This ‘Death of Silverlight’ debate is getting pretty idiotic. If you’ve been avoiding it, maybe doing real work while tech pundits enjoyed their pissing match, it all started with this little sentence from Bob Muglia, President of the Server and Tools Division at Microsoft:
Hide the women and children and number zero! Muglia has lost his shit and is taking out every .Net developer at the knees!
This is stupid. Please stop.
There has been a lot of suggestion that Silverlight was never meant to replace HTML. This is revisionist history, and doesn’t help anyone. Silverlight was pretty clearly Microsoft’s attempt to overpower the conventional rich web stack with their own tools. And I do mean overpower. With Silverlight Microsoft brought a Sherman Tank to a knife fight. When Silverlight 1.0 was introduced in 2007 the web was a very different place. The only way to deliver video was through Flash, jQuery was just coming of age and Google Chrome (with all it’s V8 hotness) wasn’t even out yet. Silverlight represented a competitor to Adobe’s de-facto plugin, and Silverlight 2.0 gave .Net developers an opportunity to put their skills directly in the browser.
But their attempts were misguided. Building Bing Maps in Silverlight seemed like overkill and many Microsoft product web sites (SharePoint comes to mind) used Silverlight for landing pages. The problem seemed to lay in Microsoft’s threshold for “Rich Internet Application.” Microsoft still seemed content to build the basics in HTML+CSS, but as soon as you started moving elements around a page, it was time to pull out the plug-in. Even the Silverlight Navigation template looks like a normal web page. Both of the above examples have since been converted to HTML, I suspect this is the ‘shift’ Bob is talking about. If that wasn’t their original strategy, what have they shifted from?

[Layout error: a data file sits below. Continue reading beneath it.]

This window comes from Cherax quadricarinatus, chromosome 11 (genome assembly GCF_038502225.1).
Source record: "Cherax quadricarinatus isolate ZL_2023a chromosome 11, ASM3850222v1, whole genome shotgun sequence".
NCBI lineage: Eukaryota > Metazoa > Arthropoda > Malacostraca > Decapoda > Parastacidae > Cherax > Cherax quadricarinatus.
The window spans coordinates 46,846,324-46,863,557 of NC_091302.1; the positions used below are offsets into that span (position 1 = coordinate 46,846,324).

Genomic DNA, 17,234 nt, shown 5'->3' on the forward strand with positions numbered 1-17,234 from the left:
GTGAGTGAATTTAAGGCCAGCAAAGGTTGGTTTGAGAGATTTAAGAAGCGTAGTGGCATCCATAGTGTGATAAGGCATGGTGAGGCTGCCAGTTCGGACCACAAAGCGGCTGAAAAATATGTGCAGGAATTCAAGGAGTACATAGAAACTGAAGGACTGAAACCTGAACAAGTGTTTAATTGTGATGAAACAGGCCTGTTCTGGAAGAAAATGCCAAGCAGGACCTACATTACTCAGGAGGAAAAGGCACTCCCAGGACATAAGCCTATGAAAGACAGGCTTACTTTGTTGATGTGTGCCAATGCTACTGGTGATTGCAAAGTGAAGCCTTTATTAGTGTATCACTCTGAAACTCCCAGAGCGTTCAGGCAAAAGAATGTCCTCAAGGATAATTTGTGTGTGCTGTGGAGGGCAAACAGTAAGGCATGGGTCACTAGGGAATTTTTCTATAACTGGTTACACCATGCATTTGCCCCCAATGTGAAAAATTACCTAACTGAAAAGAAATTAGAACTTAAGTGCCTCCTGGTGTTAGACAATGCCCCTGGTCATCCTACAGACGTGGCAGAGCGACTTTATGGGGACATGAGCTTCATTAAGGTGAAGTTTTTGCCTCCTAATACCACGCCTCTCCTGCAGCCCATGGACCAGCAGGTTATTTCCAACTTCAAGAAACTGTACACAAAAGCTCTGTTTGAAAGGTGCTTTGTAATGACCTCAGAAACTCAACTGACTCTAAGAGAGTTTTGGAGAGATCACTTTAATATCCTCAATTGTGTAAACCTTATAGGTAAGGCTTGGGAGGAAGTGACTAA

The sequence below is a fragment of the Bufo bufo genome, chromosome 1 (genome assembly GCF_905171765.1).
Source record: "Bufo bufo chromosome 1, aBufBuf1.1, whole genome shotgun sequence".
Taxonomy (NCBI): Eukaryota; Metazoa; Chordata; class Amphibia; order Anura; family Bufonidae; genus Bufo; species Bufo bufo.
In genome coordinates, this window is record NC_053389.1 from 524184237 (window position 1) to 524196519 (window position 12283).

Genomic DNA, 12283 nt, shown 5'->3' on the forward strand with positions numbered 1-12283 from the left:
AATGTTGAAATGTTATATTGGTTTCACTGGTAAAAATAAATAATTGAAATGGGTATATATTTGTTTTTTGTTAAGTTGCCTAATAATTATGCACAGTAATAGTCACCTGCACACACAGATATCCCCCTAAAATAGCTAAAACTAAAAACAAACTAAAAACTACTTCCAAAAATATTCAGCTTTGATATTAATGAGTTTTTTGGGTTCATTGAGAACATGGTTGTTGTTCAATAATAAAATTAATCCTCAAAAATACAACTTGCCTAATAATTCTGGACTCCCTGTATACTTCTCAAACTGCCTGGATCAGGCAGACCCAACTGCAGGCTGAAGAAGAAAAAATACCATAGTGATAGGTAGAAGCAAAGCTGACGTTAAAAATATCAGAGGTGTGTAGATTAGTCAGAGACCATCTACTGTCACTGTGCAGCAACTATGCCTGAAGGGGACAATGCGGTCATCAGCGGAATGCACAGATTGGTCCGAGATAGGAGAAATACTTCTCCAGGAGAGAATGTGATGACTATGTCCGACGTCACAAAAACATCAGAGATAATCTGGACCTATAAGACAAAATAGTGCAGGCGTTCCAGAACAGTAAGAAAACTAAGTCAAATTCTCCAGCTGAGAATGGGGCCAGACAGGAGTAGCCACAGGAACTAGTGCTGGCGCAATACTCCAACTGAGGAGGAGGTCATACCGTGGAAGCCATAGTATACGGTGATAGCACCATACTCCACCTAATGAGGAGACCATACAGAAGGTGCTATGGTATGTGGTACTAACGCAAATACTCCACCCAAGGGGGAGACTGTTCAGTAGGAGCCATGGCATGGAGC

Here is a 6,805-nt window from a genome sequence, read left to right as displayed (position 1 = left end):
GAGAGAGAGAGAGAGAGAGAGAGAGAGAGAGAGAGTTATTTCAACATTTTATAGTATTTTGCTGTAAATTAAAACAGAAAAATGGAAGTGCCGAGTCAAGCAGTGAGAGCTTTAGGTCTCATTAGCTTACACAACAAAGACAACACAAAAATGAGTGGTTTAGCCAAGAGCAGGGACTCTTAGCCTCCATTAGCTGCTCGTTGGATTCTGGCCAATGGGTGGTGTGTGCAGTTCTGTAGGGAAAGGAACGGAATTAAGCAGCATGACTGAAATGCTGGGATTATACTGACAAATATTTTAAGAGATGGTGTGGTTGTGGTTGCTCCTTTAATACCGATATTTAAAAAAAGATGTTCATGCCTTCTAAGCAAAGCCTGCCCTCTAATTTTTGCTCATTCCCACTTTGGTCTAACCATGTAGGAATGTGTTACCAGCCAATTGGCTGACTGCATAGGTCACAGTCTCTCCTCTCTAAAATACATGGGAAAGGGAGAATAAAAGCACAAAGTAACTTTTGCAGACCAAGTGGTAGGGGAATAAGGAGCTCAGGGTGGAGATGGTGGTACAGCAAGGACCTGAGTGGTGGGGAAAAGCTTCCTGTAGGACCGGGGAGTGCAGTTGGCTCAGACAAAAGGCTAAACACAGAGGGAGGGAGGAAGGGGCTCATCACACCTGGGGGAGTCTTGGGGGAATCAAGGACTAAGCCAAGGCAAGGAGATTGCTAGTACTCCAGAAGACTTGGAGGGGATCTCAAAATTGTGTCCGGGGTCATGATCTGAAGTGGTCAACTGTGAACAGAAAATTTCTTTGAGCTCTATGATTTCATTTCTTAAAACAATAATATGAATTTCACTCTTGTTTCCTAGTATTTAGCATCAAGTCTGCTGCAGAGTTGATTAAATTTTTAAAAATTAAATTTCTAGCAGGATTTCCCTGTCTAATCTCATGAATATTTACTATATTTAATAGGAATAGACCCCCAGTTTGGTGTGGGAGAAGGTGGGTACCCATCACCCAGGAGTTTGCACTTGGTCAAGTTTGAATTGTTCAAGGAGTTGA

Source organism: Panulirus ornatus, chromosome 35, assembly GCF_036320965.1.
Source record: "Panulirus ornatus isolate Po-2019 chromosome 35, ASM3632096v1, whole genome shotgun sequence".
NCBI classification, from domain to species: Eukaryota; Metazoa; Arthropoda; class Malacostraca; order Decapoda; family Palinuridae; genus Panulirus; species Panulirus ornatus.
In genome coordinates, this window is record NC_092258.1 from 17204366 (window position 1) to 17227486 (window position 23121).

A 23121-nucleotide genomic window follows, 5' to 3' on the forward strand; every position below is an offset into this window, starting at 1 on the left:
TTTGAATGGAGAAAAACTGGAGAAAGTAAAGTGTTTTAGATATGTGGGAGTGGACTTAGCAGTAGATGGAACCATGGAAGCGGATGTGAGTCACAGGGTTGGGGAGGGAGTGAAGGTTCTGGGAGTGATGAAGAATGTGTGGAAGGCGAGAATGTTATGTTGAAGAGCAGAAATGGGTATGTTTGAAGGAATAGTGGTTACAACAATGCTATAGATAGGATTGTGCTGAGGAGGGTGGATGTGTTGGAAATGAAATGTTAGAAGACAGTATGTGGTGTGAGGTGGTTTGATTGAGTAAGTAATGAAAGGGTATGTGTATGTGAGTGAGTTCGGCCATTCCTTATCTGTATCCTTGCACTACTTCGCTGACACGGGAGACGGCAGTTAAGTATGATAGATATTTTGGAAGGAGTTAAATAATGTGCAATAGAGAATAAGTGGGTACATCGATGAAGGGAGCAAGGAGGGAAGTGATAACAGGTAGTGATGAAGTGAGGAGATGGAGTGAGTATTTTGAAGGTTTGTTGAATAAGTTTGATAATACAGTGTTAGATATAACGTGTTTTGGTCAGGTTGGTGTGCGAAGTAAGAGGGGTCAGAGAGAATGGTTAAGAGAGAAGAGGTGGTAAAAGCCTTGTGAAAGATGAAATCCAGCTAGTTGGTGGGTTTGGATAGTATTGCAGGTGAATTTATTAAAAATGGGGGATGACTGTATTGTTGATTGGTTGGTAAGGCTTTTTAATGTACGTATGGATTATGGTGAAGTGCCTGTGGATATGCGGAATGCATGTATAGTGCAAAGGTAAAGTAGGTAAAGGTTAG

But Silverlight is far from perfect. It never really made sense for general web development for a few reasons.
Silverlight isn’t crawlable/accessible. When you’re talking web, you can’t ignore the 800lb. gorilla in the room named Google. If Google can’t find you, you’re S.O.L. and Google can’t find Silverlight. A Silverlight app is a big amorphous blob of binary so without going out of your way to expose your Silverlight embedded content, search engine’s won’t find you. Closely related to searchability is accessibility. Again, because Silverlight is an amorphous binary blob screen readers and other devices have a hard time getting to the content.
Copy and paste is a pain. In my mind, this just about sums up why Silverlight isn’t a suitable general purpose web tool. Copy and paste is just one example of niceties that users have come to expect that are not out of the box in Silverlight. Right-click, navigation and printing also come to mind as examples of things that are onerous to put in Silverlight projects.
Microsoft Controlled. The other large vendors simply can’t use Silverlight over flash, because siding with Microsoft is like hitching a ride on the Death Star. For better or for worse, a single entity controls the platform. Google is now finding out just how fun it is to depend on a competitors platform. Oracle is trying to sue the pants off them for their JVM.
Plug-ins are an extra step. Getting users to install an extra plugin is ultimately one more hurdle you need to overcome. It may be simple but there are so many issues that could get in the way. Security settings. Computer literacy. New devices may not even support the plugin. (iAnyging, Android, BlackBerry, etc)